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leave as with a steady linear PDE which is involving spatial derivatives only and needs to be solved in each time 
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step to progress in time  \esc can help us here. 
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For the discretization in time we will use is the Backwards Euler approximation scheme\footnote{see \url{http://en.wikipedia.org/wiki/Euler_method}}. It bases on the 
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approximation 
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\begin{equation} 
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\frac{\partial T(t)}{\partial t} \approx \frac{T(t)T(th)}{h}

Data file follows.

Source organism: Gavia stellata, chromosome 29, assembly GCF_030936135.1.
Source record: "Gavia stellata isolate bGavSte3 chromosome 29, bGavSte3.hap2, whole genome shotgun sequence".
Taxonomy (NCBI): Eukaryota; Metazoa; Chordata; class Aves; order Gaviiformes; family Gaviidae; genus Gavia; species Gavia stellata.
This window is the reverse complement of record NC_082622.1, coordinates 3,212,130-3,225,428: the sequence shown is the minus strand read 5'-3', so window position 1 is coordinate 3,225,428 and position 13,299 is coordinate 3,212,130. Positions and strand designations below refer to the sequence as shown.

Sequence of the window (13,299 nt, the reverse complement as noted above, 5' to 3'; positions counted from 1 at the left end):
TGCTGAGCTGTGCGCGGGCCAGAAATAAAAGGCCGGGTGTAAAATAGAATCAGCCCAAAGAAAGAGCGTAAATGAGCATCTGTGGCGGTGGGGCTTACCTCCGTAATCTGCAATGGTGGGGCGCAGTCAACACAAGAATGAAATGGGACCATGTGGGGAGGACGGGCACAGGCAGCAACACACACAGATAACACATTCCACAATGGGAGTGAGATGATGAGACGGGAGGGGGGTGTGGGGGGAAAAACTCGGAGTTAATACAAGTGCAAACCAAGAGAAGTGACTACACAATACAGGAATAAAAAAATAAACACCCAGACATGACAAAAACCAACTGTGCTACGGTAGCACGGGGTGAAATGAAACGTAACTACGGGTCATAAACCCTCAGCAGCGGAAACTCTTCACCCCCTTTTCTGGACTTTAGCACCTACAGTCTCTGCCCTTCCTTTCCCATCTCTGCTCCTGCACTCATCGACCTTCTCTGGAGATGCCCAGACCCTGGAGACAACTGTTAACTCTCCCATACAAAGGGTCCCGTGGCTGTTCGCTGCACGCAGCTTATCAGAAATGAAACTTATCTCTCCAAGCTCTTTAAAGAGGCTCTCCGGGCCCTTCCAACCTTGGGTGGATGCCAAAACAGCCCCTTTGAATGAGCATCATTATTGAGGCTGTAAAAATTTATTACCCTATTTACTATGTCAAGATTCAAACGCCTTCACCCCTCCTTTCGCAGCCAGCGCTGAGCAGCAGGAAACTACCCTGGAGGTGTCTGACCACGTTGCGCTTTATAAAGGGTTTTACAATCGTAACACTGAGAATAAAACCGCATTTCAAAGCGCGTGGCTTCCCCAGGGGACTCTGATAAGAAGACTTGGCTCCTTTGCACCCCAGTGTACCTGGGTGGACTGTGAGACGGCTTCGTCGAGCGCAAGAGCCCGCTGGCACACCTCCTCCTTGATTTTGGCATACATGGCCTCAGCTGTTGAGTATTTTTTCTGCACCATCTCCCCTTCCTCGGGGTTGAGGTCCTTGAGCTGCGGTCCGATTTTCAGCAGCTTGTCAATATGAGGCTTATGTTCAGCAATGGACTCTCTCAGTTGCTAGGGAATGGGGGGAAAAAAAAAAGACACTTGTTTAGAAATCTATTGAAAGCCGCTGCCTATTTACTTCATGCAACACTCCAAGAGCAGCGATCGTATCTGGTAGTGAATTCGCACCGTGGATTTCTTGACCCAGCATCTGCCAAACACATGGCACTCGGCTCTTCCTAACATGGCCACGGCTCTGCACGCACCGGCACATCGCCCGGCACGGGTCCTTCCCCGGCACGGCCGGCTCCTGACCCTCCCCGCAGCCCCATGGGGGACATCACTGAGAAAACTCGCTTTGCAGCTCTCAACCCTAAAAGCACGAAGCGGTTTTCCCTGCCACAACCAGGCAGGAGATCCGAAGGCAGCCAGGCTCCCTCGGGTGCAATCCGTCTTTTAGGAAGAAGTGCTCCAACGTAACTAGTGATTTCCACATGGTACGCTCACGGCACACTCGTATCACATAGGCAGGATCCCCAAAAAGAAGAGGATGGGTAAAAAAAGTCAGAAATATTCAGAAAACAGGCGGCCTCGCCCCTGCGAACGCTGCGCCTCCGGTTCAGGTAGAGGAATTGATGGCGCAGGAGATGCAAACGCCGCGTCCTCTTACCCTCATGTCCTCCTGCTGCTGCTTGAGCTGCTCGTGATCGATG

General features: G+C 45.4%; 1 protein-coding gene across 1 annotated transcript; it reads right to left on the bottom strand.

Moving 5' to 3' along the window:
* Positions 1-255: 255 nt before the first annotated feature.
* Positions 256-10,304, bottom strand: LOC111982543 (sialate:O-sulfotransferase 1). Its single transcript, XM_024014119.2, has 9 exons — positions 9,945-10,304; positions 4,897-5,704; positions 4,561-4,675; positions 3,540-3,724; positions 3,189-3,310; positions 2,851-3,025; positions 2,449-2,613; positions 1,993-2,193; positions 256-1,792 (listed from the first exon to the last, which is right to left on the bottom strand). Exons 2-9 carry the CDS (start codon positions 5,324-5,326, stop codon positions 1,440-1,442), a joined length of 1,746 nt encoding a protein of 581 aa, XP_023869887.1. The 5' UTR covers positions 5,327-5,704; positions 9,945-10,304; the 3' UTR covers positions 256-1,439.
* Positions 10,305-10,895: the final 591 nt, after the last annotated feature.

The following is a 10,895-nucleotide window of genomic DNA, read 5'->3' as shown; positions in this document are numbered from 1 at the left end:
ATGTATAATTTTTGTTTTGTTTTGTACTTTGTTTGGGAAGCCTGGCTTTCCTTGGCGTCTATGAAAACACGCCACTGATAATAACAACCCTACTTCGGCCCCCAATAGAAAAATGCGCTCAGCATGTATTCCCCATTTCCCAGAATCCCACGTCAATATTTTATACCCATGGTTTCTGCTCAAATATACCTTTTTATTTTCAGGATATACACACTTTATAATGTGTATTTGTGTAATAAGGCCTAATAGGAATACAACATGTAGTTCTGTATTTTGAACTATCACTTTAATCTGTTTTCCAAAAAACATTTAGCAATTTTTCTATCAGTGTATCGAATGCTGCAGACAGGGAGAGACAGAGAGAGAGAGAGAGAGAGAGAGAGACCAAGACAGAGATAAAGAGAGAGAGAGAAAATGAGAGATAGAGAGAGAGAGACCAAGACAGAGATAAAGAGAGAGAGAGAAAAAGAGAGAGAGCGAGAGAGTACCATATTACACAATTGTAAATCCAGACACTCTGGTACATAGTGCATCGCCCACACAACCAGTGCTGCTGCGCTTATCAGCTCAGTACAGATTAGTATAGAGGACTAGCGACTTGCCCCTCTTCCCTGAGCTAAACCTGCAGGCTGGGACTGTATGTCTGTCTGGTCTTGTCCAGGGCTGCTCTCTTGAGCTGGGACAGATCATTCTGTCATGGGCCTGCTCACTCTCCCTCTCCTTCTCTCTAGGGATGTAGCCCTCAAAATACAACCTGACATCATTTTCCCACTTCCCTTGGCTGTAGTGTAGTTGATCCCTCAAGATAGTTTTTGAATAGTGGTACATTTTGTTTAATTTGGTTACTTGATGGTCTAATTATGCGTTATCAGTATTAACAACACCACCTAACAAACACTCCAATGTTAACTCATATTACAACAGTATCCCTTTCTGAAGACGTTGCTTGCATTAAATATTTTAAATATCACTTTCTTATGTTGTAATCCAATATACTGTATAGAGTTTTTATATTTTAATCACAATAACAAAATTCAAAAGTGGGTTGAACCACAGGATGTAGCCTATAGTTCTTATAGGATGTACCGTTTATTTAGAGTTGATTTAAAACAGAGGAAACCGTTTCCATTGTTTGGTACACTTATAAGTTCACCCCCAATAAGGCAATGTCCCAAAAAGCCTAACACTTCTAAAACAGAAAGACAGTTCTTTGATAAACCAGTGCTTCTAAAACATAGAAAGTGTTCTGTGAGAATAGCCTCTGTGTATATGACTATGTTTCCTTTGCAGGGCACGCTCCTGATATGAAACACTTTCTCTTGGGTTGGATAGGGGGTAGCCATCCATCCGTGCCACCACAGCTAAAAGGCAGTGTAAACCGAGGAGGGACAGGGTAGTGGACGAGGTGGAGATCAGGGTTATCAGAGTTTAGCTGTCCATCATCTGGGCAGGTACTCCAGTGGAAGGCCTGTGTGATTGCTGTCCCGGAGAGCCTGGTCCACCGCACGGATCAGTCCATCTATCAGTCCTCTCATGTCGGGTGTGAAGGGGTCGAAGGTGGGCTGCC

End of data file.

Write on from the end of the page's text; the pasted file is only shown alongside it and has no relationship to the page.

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\label{eqn:beuler} 
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\end{equation} 
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for $\frac{\partial T}{\partial t}$ at time $t$ 
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where $h$ is the time step size. This can also be written as; 
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\begin{equation} 
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\frac{\partial T}{\partial t}(t^{(n)}) \approx \frac{T^{(n)}  T^{(n1)}}{h} 
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\label{eqn:Tbeuler} 
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\end{equation} 
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where the upper index $n$ denotes the n\textsuperscript{th} time step. So one has 
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\begin{equation} 
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\begin{array}{rcl} 
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t^{(n)} & = & t^{(n1)}+h \\